But the trouble is that what we call “asking God’s forgiveness” very often really consists in asking God to accept our excuses. What leads us into this mistake is the fact that there usually is some amount of excuse, some “extenuating circumstances.” We are so very anxious to point these out to God (and to ourselves) that we are apt to forget the really important thing; that is, the bit left over, the bit which the excuses don’t cover, the bit which is inexcusable but not, thank God, unforgivable. And if we forget this, we shall go away imagining that we have repented and been forgiven when all that has really happened is that we have satisfied ourselves with our own excuses.
What we have got to take to him is the inexcusable bit, the sin. We are only wasting time by talking about all the parts which can (we think) be excused. When you go to a doctor you show him the bit of you that is wrong – say, a broken arm. It would be a mere waste of time to keep on explaining that your legs and eyes and throat are all right. ~ C.S. Lewis
Continuing a thread from yesterday’s post, I’ve decided to make this the freedom of forgiveness week. C.S.Lewis’ great section on forgiveness from The Weight of Glory always has held particular irony for me. I spent most of my life starting every doctor’s appointment by apologetically saying, “I don’t meant to complain…” No matter how sick I was, I didn’t want to complain to a doctor so I could get a cure. I always understated my symptoms. In a similar fashion, when seeking forgiveness I found it to be so much more palatable to explain and rationalize and understate so that the other person, or God, would see how my offense was really not so bad, given the ‘extenuating circumstances’.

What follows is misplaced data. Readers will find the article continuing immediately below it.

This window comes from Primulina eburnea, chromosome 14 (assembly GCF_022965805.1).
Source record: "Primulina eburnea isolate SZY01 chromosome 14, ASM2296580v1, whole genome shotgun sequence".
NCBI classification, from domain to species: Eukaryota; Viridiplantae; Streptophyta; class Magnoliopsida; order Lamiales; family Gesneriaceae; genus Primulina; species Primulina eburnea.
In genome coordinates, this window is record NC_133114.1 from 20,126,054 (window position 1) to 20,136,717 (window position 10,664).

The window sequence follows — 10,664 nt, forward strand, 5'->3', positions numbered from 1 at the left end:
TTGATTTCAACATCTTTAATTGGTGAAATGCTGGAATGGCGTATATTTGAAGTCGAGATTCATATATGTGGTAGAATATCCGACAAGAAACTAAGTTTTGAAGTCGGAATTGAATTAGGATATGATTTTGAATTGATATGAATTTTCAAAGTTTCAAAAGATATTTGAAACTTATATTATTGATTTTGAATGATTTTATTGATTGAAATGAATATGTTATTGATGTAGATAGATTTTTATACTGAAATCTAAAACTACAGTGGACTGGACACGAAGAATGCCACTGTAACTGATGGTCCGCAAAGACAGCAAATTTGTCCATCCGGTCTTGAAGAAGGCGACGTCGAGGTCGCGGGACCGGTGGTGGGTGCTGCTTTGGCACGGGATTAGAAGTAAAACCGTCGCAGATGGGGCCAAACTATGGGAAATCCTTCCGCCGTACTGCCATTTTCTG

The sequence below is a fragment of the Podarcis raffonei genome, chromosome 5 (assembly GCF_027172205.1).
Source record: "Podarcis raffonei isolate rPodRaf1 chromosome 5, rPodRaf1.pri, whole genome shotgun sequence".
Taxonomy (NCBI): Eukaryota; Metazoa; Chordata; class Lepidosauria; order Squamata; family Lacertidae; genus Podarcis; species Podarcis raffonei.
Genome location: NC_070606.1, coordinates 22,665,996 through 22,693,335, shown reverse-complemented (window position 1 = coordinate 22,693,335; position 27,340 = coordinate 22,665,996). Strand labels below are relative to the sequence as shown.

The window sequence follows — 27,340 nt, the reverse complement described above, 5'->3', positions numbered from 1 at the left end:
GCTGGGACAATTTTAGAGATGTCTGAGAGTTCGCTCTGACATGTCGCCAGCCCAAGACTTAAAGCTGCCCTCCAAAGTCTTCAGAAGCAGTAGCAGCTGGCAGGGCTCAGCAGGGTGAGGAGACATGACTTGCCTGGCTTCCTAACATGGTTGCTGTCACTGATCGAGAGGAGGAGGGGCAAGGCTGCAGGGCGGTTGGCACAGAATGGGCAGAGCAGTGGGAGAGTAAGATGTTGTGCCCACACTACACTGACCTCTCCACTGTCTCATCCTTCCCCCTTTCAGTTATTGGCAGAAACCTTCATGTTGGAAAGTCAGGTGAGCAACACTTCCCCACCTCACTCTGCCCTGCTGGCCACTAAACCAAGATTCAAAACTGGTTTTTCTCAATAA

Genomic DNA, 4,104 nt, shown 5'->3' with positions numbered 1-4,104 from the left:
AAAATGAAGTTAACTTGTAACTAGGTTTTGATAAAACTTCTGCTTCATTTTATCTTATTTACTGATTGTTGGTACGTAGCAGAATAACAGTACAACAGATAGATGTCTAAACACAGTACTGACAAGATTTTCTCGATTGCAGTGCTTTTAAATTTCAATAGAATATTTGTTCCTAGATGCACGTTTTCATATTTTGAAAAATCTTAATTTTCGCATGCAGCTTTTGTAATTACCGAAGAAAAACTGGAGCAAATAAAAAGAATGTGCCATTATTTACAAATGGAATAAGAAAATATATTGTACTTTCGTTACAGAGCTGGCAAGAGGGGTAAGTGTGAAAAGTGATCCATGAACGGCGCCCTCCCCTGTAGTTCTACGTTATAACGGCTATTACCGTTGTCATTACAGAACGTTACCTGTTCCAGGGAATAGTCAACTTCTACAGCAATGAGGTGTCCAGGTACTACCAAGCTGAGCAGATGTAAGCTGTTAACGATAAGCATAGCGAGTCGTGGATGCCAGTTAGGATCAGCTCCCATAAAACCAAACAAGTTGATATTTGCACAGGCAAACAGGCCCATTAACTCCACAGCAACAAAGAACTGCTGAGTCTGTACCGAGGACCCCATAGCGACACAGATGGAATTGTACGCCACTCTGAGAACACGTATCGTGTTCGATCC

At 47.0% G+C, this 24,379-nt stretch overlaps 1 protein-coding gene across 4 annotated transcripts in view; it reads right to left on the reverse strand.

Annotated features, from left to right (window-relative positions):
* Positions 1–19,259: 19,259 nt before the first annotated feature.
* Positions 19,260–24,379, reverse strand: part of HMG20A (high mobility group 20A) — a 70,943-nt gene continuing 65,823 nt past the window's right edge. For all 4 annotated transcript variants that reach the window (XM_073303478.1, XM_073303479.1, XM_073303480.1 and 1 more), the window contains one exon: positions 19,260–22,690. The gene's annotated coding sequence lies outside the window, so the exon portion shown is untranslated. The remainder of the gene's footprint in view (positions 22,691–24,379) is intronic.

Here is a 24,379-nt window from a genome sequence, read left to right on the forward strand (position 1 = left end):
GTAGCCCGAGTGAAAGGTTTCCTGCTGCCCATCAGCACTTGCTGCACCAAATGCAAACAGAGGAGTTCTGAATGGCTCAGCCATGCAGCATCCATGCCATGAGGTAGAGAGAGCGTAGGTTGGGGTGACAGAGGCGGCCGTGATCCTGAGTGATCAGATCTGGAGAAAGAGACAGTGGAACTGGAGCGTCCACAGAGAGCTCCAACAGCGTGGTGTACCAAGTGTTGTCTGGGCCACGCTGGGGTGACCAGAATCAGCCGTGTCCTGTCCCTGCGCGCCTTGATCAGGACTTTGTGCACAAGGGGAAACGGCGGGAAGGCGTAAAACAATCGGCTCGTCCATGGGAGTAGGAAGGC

I got tired of myself a while back and started simply saying, I’ve wronged you. Please forgive me. Freedom comes in taking an honest look at the inexcusable bits. My denial only covered it up. His grace covers it all.